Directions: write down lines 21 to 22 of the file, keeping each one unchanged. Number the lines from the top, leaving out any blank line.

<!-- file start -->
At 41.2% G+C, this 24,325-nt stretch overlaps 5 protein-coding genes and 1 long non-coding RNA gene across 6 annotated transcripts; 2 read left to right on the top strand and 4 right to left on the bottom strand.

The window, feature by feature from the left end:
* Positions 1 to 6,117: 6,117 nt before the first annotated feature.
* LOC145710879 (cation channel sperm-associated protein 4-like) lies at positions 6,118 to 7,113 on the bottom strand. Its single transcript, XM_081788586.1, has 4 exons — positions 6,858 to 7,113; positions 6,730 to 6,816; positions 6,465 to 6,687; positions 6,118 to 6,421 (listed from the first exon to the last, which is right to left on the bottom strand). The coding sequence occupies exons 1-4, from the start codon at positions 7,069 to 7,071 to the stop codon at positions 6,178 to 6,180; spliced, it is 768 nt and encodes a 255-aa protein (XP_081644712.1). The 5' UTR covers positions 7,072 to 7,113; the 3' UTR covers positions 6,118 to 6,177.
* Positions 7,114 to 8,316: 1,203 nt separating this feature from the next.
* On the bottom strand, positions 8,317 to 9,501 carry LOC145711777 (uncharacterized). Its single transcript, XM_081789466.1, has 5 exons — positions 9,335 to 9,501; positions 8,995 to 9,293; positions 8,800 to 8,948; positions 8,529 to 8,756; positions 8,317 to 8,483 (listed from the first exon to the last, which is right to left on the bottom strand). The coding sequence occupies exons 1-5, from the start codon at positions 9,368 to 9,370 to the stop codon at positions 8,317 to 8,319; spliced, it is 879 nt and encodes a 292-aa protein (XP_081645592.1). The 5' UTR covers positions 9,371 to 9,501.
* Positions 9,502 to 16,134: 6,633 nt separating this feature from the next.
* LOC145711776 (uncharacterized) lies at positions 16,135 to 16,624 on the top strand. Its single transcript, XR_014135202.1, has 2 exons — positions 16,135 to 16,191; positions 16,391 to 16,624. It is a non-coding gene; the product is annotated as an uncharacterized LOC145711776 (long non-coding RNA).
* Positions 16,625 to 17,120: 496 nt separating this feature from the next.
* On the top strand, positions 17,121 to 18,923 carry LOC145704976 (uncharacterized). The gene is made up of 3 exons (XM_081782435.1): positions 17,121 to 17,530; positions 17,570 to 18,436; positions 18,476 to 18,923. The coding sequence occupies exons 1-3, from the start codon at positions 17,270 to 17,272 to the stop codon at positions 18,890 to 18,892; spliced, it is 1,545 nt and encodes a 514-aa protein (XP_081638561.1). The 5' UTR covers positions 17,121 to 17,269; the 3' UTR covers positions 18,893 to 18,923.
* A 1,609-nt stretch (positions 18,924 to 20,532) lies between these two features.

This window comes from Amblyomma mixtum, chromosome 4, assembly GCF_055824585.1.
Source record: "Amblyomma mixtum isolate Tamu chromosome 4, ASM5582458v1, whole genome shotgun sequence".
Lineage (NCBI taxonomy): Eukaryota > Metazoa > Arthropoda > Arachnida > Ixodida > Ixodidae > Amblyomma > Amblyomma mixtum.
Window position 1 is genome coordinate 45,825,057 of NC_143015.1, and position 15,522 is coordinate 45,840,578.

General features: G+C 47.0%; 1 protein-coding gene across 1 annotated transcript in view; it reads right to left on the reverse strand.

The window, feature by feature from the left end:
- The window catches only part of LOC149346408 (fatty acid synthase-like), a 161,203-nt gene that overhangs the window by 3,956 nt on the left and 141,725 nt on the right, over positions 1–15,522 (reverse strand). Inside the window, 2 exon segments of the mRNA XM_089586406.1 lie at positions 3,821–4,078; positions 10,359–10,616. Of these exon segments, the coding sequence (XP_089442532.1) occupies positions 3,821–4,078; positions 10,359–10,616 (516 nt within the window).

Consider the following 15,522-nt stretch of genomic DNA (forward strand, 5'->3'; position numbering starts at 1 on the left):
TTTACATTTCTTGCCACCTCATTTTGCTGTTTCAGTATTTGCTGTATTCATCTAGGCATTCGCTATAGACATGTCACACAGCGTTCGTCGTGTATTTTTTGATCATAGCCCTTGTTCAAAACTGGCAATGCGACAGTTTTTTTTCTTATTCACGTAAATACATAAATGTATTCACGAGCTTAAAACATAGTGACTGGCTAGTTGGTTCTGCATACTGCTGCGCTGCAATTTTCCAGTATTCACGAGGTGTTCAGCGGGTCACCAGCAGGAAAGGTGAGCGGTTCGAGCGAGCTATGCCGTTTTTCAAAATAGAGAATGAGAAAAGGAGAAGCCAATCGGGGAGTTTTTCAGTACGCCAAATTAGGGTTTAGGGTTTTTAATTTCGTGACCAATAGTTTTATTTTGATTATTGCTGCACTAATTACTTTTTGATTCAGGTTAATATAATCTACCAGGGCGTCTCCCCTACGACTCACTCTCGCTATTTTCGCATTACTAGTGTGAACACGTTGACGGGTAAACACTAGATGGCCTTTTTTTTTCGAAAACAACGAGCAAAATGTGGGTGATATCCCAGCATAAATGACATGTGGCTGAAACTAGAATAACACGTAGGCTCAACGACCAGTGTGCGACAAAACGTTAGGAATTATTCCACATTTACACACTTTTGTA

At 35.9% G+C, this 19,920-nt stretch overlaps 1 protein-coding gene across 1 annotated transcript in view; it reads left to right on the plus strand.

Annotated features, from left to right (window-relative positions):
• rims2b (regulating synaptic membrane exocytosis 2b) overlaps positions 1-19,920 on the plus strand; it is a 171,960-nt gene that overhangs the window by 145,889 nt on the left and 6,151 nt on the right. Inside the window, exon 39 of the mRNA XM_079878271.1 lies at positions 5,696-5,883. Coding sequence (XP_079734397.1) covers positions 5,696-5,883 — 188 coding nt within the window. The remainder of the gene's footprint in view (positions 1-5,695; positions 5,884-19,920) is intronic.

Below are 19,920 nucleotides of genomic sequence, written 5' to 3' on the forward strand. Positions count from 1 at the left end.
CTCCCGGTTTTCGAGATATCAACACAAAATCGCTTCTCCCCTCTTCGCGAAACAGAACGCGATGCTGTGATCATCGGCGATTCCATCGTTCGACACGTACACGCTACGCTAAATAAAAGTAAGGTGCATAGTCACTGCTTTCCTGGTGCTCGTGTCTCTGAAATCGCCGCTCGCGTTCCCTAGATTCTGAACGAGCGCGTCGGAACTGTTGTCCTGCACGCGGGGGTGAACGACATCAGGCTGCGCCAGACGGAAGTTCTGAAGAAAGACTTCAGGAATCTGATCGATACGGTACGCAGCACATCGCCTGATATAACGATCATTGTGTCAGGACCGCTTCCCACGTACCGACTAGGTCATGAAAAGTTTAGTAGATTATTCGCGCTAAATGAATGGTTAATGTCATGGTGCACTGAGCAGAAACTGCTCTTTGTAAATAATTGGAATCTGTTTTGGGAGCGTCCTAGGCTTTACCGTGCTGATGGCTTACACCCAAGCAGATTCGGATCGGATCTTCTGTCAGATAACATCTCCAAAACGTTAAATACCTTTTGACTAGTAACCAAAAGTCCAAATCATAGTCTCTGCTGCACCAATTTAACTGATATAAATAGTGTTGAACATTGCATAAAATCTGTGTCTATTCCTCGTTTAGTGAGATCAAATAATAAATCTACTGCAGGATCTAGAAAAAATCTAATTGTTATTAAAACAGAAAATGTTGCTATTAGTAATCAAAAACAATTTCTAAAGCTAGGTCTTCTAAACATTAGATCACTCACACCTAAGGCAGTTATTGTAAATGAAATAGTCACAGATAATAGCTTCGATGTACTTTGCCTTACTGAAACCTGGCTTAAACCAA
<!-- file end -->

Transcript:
At 35.9% G+C, this 19,920-nt stretch overlaps 1 protein-coding gene across 1 annotated transcript in view; it reads left to right on the plus strand.

Annotated features, from left to right (window-relative positions):